The US is offering India one of the world's most formidable shipboard missile systems that has the potential of being integrated with the country's indigenous missiles.
There was "some interest" in the Indian defence establishment in the Aegis system but neither has the US made an offer nor has India made any formal request for it, says Royce Caplinger, managing director of Lockheed Martin India, whose US parent manufactures the system.
"I am sure though that if you ask for it, you will get it," India Strategic defence magazine quotes him as saying.
The feelers to sell the Aegis are obviously part of the US government's agenda to help India become what the State Department called in its May 2005 policy statement "a global power."
Apparently, it is also part of the steps that are systematically being taken - like the civil nuclear deal - to draw New Delhi closer to Washington.
Aegis is named after the shield of mythological Greek god Zeus. Its sale, like of most military systems, is governed through government-to-government deals under Foreign Military Sales (FMS) or other US programmes. It appears, though, that Lockheed Martin, the world's biggest military vendor, has informal clearance to showcase the system to India.
The integrated combat system can track more than 100 missiles through its supercomputers and engage them according to priority, depending upon their velocity and height, including the sea-skimming attackers.
It is designed for multi-pronged, simultaneous warfare to engage and strike targets in the air, on sea, on the surface, as also sub-surface. Aegis has also been successful in half a dozen tests to intercept ballistic missile targets outside the earth's atmosphere.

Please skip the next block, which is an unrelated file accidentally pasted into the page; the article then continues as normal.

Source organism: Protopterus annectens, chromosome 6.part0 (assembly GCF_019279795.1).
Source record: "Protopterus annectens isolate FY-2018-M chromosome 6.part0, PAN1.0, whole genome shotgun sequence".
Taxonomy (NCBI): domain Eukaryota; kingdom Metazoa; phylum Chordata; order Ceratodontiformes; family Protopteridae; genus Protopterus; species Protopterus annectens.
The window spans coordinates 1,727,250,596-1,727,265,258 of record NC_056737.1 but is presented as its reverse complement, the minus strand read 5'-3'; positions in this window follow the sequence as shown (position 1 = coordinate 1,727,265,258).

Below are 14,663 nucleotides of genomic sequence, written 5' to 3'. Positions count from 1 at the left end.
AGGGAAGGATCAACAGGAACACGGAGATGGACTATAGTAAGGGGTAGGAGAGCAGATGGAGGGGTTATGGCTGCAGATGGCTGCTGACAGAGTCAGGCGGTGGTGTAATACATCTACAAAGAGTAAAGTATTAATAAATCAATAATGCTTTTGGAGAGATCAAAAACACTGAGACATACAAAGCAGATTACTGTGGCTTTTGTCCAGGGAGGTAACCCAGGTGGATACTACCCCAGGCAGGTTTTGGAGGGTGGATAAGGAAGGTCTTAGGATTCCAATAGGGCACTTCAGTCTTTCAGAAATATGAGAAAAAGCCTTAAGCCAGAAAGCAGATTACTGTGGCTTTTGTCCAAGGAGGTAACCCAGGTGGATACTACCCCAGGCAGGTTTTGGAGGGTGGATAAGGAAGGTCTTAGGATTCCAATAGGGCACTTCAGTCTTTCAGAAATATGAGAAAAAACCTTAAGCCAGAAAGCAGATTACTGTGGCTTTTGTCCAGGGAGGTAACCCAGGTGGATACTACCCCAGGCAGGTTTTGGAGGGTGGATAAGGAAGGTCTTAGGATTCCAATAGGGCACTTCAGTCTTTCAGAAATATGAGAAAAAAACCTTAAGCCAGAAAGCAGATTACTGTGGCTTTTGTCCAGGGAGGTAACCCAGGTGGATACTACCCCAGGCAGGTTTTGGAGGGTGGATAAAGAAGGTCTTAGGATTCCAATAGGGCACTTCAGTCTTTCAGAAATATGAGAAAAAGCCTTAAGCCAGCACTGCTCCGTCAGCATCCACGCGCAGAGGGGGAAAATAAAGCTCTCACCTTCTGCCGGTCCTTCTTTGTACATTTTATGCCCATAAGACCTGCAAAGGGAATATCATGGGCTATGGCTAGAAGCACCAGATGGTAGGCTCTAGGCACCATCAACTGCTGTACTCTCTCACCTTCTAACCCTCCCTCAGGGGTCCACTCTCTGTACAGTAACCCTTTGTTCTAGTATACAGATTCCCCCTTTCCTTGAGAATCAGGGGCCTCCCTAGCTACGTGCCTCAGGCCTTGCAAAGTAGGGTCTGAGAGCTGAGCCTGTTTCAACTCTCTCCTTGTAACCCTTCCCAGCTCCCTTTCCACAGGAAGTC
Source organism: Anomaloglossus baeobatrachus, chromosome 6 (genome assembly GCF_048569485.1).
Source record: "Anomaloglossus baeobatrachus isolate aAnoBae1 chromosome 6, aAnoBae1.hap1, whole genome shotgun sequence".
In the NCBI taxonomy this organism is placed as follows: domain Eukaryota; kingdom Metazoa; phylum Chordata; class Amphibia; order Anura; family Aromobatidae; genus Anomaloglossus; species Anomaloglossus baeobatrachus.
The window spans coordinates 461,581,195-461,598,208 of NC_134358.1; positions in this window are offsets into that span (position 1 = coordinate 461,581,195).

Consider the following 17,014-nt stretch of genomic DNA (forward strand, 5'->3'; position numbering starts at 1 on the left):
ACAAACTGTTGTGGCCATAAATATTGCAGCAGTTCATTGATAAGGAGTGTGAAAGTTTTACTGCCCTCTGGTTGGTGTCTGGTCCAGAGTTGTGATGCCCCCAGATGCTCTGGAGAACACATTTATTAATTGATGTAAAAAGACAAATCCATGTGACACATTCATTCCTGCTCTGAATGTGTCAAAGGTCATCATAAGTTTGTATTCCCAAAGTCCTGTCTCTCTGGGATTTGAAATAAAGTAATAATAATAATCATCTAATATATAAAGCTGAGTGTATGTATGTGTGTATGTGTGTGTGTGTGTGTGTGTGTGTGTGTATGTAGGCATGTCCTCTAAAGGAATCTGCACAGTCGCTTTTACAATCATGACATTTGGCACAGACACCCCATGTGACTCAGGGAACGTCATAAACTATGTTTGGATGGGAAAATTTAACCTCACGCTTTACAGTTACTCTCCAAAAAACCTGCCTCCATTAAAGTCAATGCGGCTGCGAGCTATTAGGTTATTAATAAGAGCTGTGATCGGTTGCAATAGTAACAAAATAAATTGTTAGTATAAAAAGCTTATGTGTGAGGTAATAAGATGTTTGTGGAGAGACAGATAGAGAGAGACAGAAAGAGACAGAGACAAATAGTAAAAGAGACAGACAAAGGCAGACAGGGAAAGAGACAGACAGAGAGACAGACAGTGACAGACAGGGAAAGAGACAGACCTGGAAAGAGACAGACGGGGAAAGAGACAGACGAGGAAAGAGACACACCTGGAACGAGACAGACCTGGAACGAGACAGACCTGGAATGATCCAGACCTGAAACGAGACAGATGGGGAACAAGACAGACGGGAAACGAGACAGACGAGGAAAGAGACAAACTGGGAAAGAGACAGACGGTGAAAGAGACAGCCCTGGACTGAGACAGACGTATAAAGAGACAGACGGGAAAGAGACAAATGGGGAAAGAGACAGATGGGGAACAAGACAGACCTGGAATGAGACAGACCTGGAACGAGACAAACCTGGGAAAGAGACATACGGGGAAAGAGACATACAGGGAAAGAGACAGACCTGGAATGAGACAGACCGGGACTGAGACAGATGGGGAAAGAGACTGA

Caplinger said Aegis had been successively modified and upgraded in technology over the years and that it was "the most advanced shipboard system" in the world to counter a variety of threats, including from aircraft and ballistic missiles.
Asked if it could be integrated with India's indigenous missiles, including the India-Russian BrahMos, he replied: "Theoretically yes." It could even be matched with the new anti-missile missile that India recently tested, "but that would depend entirely on the Indian scientists and India's requirements."
"The MK 41 Vertical Launching System (that is integrated into the Aegis system) is not currently configured to integrate the BrahMos or Agni, but it can be adapted," Caplinger added.
The fact that the Aegis system could manage vertical launch of missiles was important, particularly as the Indian Navy had a long-term plan to build several ships equipped with the facility to meet its projected requirements.
Its sophisticated SPY-I phased array radar and high-speed supercomputers read each oncoming threat 360 degrees, prioritise them according to their threat value, and then automatically launch appropriate missiles to neutralise them.
The latest version of the system is called Aegis BMD 3.6. In June 2006, it successfully intercepted even the separating warhead of a target missile in a test at the Pacific Missile Range Facility.
The system's command and decision-making core is notable. Its computers differentiate between missiles, debris, and friendly aerial vehicles - and attack only what needs to be attacked.
Thus far, Aegis has only been sold to close US allies, Spain, Japan, South Korea, Norway and Australia. It is deployed on 69 US destroyers and cruisers and is being added on 17 more destroyers.
Thus, it is the mainstay "total weapon system" of the US Navy. According to Caplinger, Aegis was a very powerful system and would give an edge like no other to the Indian Navy.
The Aegis programme was launched in 1969 due to the changing nature of warfare that required transition from guns to missiles.
In 1967, a Soviet-built missile had sunk an Israeli destroyer in the Arab-Israeli war while in 1982, Argentina successfully used an Exocet missile to sink a Royal Navy frigate during the Falklands conflict. In 1988, when two Iranian vessels fired on US ships, the US Navy had used Harpoon missiles to neutralise them.